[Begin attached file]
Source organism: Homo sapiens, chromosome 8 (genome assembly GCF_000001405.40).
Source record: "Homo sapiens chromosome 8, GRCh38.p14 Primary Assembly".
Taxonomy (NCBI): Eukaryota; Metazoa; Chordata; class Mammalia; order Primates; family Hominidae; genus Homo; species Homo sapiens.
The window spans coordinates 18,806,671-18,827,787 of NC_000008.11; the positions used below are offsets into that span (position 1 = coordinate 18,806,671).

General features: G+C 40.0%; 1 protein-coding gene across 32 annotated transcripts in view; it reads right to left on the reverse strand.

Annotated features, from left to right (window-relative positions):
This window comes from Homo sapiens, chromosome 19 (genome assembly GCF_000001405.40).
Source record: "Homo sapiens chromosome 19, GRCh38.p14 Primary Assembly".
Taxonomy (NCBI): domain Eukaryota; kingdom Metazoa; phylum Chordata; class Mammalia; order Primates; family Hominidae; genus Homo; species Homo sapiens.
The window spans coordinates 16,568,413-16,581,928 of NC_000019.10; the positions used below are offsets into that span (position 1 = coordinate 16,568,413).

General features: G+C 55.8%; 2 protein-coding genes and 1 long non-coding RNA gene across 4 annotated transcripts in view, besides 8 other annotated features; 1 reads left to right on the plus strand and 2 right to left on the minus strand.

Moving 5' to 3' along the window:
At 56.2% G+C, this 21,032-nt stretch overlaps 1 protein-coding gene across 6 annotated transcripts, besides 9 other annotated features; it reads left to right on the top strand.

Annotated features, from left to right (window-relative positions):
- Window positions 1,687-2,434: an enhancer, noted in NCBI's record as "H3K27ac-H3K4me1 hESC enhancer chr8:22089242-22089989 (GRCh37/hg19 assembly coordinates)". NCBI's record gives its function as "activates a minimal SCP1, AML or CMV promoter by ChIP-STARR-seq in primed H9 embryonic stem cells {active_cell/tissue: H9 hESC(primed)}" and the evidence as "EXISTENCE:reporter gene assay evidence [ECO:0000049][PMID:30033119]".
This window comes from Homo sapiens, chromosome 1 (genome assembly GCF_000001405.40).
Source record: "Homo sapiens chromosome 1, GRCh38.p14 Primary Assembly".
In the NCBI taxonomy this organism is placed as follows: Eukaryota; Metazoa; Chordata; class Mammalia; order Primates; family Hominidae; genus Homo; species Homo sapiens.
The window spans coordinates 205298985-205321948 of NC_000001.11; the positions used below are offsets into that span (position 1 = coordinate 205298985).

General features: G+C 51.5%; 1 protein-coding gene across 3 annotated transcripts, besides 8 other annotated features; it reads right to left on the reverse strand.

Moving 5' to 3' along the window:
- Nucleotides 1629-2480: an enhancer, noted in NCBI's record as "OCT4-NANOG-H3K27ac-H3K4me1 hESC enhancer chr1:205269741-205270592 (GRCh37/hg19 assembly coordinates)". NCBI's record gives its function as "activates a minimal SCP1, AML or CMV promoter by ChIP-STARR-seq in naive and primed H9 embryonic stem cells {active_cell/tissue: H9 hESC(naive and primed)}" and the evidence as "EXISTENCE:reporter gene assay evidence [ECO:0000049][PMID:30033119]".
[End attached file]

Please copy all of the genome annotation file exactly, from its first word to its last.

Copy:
Source organism: Homo sapiens, chromosome 8 (genome assembly GCF_000001405.40).
Source record: "Homo sapiens chromosome 8, GRCh38.p14 Primary Assembly".
Taxonomy (NCBI): Eukaryota; Metazoa; Chordata; class Mammalia; order Primates; family Hominidae; genus Homo; species Homo sapiens.
The window spans coordinates 18,806,671-18,827,787 of NC_000008.11; the positions used below are offsets into that span (position 1 = coordinate 18,806,671).

General features: G+C 40.0%; 1 protein-coding gene across 32 annotated transcripts in view; it reads right to left on the reverse strand.

Annotated features, from left to right (window-relative positions):
This window comes from Homo sapiens, chromosome 19 (genome assembly GCF_000001405.40).
Source record: "Homo sapiens chromosome 19, GRCh38.p14 Primary Assembly".
Taxonomy (NCBI): domain Eukaryota; kingdom Metazoa; phylum Chordata; class Mammalia; order Primates; family Hominidae; genus Homo; species Homo sapiens.
The window spans coordinates 16,568,413-16,581,928 of NC_000019.10; the positions used below are offsets into that span (position 1 = coordinate 16,568,413).

General features: G+C 55.8%; 2 protein-coding genes and 1 long non-coding RNA gene across 4 annotated transcripts in view, besides 8 other annotated features; 1 reads left to right on the plus strand and 2 right to left on the minus strand.

Moving 5' to 3' along the window:
At 56.2% G+C, this 21,032-nt stretch overlaps 1 protein-coding gene across 6 annotated transcripts, besides 9 other annotated features; it reads left to right on the top strand.

Annotated features, from left to right (window-relative positions):
- Window positions 1,687-2,434: an enhancer, noted in NCBI's record as "H3K27ac-H3K4me1 hESC enhancer chr8:22089242-22089989 (GRCh37/hg19 assembly coordinates)". NCBI's record gives its function as "activates a minimal SCP1, AML or CMV promoter by ChIP-STARR-seq in primed H9 embryonic stem cells {active_cell/tissue: H9 hESC(primed)}" and the evidence as "EXISTENCE:reporter gene assay evidence [ECO:0000049][PMID:30033119]".
This window comes from Homo sapiens, chromosome 1 (genome assembly GCF_000001405.40).
Source record: "Homo sapiens chromosome 1, GRCh38.p14 Primary Assembly".
In the NCBI taxonomy this organism is placed as follows: Eukaryota; Metazoa; Chordata; class Mammalia; order Primates; family Hominidae; genus Homo; species Homo sapiens.
The window spans coordinates 205298985-205321948 of NC_000001.11; the positions used below are offsets into that span (position 1 = coordinate 205298985).

General features: G+C 51.5%; 1 protein-coding gene across 3 annotated transcripts, besides 8 other annotated features; it reads right to left on the reverse strand.

Moving 5' to 3' along the window:
- Nucleotides 1629-2480: an enhancer, noted in NCBI's record as "OCT4-NANOG-H3K27ac-H3K4me1 hESC enhancer chr1:205269741-205270592 (GRCh37/hg19 assembly coordinates)". NCBI's record gives its function as "activates a minimal SCP1, AML or CMV promoter by ChIP-STARR-seq in naive and primed H9 embryonic stem cells {active_cell/tissue: H9 hESC(naive and primed)}" and the evidence as "EXISTENCE:reporter gene assay evidence [ECO:0000049][PMID:30033119]".